knees. Therefore it is best to start from your toes moving upwards to your hips in
which that’s the order we have chosen here so we start first with the dynamic
flow of variation of Mountain Pose here so students just can bounce up and
down on their toes and back into the heels,
going into the variation of downward facing dog pose again this is done in a
dynamic way working equally on both sides of the hips here while we are
opening up the ankles then going into a static position, another
variation of downward facing dog where here you are focusing on how the
body feels and also opening up the back of the knees so you can request your
students to stay here for longer and by now I mean right from the toes we have
moved down to the knees here so they should be comfortable holding it
for a little longer. From here, we move down to a variation of Garland pose where
it kind of also is a relaxing pose after working on the ankles because not all
students would be comfortable to go beyond this, so, we actually come down to a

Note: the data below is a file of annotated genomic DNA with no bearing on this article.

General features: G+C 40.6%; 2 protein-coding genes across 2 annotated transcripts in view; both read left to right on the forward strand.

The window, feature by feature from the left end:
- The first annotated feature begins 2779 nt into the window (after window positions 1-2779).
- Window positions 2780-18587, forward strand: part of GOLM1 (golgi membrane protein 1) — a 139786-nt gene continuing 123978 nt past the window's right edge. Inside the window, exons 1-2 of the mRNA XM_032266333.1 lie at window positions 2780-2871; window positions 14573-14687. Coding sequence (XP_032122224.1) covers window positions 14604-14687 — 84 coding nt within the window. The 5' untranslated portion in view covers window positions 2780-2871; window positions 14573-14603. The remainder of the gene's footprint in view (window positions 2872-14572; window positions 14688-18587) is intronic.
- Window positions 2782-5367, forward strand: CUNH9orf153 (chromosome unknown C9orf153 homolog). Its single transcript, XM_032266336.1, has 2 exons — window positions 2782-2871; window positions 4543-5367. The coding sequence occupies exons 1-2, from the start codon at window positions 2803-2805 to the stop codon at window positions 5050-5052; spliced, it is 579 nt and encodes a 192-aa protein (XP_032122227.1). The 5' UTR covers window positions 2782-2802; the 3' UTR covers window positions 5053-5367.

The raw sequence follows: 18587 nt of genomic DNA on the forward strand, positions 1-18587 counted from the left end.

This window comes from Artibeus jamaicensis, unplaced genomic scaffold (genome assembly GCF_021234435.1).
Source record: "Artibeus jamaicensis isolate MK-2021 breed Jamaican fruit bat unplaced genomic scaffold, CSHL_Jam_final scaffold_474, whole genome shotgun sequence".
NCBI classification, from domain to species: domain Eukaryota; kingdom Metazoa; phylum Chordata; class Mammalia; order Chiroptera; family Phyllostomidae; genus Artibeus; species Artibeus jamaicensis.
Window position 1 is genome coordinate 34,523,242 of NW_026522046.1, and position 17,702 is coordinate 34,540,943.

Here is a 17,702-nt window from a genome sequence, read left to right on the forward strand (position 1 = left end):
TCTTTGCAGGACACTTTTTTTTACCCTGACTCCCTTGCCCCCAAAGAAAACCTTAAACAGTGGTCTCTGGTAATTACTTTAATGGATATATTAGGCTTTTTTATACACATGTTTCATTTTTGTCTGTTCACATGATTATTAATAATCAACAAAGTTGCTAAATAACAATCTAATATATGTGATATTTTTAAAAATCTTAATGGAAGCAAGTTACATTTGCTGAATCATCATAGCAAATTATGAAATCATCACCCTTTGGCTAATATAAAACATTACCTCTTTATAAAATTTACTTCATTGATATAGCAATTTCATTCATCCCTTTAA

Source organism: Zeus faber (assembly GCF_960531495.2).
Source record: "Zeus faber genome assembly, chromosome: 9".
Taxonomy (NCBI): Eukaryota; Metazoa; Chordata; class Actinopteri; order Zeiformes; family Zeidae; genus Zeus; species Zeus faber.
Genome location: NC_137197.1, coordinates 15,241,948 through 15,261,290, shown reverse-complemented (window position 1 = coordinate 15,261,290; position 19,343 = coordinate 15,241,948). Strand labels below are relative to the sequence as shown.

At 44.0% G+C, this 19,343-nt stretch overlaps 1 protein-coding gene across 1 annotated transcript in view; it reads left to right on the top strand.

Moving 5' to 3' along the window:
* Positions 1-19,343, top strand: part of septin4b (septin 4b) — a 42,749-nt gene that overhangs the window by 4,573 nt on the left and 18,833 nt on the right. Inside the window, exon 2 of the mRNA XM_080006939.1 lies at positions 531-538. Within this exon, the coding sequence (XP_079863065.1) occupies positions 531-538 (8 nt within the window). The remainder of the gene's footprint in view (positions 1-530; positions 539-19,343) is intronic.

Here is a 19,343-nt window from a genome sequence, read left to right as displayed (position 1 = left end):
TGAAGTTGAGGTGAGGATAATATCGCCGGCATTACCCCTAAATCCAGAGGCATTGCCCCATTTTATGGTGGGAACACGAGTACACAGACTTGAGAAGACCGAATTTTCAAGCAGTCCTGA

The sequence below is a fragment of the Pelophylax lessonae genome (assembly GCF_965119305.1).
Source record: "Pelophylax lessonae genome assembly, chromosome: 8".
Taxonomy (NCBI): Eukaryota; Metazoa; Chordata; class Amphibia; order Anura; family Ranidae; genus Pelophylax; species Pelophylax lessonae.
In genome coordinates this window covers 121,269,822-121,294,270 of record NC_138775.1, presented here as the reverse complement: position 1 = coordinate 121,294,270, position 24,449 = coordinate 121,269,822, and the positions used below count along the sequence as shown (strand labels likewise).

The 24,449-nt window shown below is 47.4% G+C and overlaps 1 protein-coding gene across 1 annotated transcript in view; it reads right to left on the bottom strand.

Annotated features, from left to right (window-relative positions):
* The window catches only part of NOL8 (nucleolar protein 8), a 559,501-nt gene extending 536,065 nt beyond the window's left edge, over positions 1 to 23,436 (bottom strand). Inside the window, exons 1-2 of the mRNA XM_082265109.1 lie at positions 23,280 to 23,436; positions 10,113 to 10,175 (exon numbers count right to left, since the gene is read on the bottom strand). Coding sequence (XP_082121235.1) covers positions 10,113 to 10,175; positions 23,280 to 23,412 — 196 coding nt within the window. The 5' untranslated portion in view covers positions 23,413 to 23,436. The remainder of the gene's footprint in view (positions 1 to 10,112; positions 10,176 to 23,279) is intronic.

resting pose while also teaching your students to connect to how they feel
right now while seated here. Are the knees still tight? Are their
ankles tight? Are their hips okay? From here, we move on to a seated position
opening up the ankles moving clockwise and anti-clockwise. This really helps in increasing the range of motion of the ankles. From here we move we know
the firelog pose, a great hip opener, it helps us to even work on bringing
stability on both sides both hips and you can even ask your students to bounce
the hips over here which again keeping awareness of their ankles and knees.
Another variation of opening the hips but here our focus is the ankles and the
knees so you can request the students to be aware of how the knee
feels and how the hip feels and also very important note that you work on
both sides equally so that you bring stability. While doing this you finally
come into a variation of bound angle pose. This is a symmetrical pose which